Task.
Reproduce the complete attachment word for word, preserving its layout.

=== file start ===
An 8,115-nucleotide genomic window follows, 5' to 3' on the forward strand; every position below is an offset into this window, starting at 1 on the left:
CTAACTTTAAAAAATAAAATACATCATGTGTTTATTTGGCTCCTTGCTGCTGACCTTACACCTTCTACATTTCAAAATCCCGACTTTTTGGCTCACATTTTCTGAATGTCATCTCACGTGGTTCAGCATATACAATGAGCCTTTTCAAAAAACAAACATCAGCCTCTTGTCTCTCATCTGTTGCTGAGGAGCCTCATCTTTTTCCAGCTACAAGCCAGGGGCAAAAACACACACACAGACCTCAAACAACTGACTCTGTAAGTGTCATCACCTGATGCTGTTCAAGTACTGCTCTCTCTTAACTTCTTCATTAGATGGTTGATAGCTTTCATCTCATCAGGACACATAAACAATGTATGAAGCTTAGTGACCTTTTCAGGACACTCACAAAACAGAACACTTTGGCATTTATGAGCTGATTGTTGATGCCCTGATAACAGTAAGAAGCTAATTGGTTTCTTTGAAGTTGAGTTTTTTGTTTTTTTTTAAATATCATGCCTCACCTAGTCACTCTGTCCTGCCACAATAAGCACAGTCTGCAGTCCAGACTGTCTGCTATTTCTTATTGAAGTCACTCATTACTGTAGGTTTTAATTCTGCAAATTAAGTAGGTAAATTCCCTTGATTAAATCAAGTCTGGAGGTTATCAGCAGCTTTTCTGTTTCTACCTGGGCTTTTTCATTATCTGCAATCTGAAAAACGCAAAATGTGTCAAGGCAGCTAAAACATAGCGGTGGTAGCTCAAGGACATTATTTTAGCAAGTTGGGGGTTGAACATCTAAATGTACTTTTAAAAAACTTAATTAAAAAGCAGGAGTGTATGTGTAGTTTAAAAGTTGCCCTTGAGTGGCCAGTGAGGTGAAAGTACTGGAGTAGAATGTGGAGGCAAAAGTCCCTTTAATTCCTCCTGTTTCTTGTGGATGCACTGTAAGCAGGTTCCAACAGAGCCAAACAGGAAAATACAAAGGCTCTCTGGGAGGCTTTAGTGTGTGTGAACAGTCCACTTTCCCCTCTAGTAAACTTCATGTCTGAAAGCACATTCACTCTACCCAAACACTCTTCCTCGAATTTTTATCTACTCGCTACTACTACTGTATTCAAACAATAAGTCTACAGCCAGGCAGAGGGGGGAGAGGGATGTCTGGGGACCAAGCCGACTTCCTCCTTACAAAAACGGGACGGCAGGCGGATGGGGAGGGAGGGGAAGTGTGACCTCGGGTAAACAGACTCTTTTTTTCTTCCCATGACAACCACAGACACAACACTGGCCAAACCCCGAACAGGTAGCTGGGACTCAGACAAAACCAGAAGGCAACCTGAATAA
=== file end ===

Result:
An 8,115-nucleotide genomic window follows, 5' to 3' on the forward strand; every position below is an offset into this window, starting at 1 on the left:
CTAACTTTAAAAAATAAAATACATCATGTGTTTATTTGGCTCCTTGCTGCTGACCTTACACCTTCTACATTTCAAAATCCCGACTTTTTGGCTCACATTTTCTGAATGTCATCTCACGTGGTTCAGCATATACAATGAGCCTTTTCAAAAAACAAACATCAGCCTCTTGTCTCTCATCTGTTGCTGAGGAGCCTCATCTTTTTCCAGCTACAAGCCAGGGGCAAAAACACACACACAGACCTCAAACAACTGACTCTGTAAGTGTCATCACCTGATGCTGTTCAAGTACTGCTCTCTCTTAACTTCTTCATTAGATGGTTGATAGCTTTCATCTCATCAGGACACATAAACAATGTATGAAGCTTAGTGACCTTTTCAGGACACTCACAAAACAGAACACTTTGGCATTTATGAGCTGATTGTTGATGCCCTGATAACAGTAAGAAGCTAATTGGTTTCTTTGAAGTTGAGTTTTTTGTTTTTTTTTAAATATCATGCCTCACCTAGTCACTCTGTCCTGCCACAATAAGCACAGTCTGCAGTCCAGACTGTCTGCTATTTCTTATTGAAGTCACTCATTACTGTAGGTTTTAATTCTGCAAATTAAGTAGGTAAATTCCCTTGATTAAATCAAGTCTGGAGGTTATCAGCAGCTTTTCTGTTTCTACCTGGGCTTTTTCATTATCTGCAATCTGAAAAACGCAAAATGTGTCAAGGCAGCTAAAACATAGCGGTGGTAGCTCAAGGACATTATTTTAGCAAGTTGGGGGTTGAACATCTAAATGTACTTTTAAAAAACTTAATTAAAAAGCAGGAGTGTATGTGTAGTTTAAAAGTTGCCCTTGAGTGGCCAGTGAGGTGAAAGTACTGGAGTAGAATGTGGAGGCAAAAGTCCCTTTAATTCCTCCTGTTTCTTGTGGATGCACTGTAAGCAGGTTCCAACAGAGCCAAACAGGAAAATACAAAGGCTCTCTGGGAGGCTTTAGTGTGTGTGAACAGTCCACTTTCCCCTCTAGTAAACTTCATGTCTGAAAGCACATTCACTCTACCCAAACACTCTTCCTCGAATTTTTATCTACTCGCTACTACTACTGTATTCAAACAATAAGTCTACAGCCAGGCAGAGGGGGGAGAGGGATGTCTGGGGACCAAGCCGACTTCCTCCTTACAAAAACGGGACGGCAGGCGGATGGGGAGGGAGGGGAAGTGTGACCTCGGGTAAACAGACTCTTTTTTTCTTCCCATGACAACCACAGACACAACACTGGCCAAACCCCGAACAGGTAGCTGGGACTCAGACAAAACCAGAAGGCAACCTGAATAA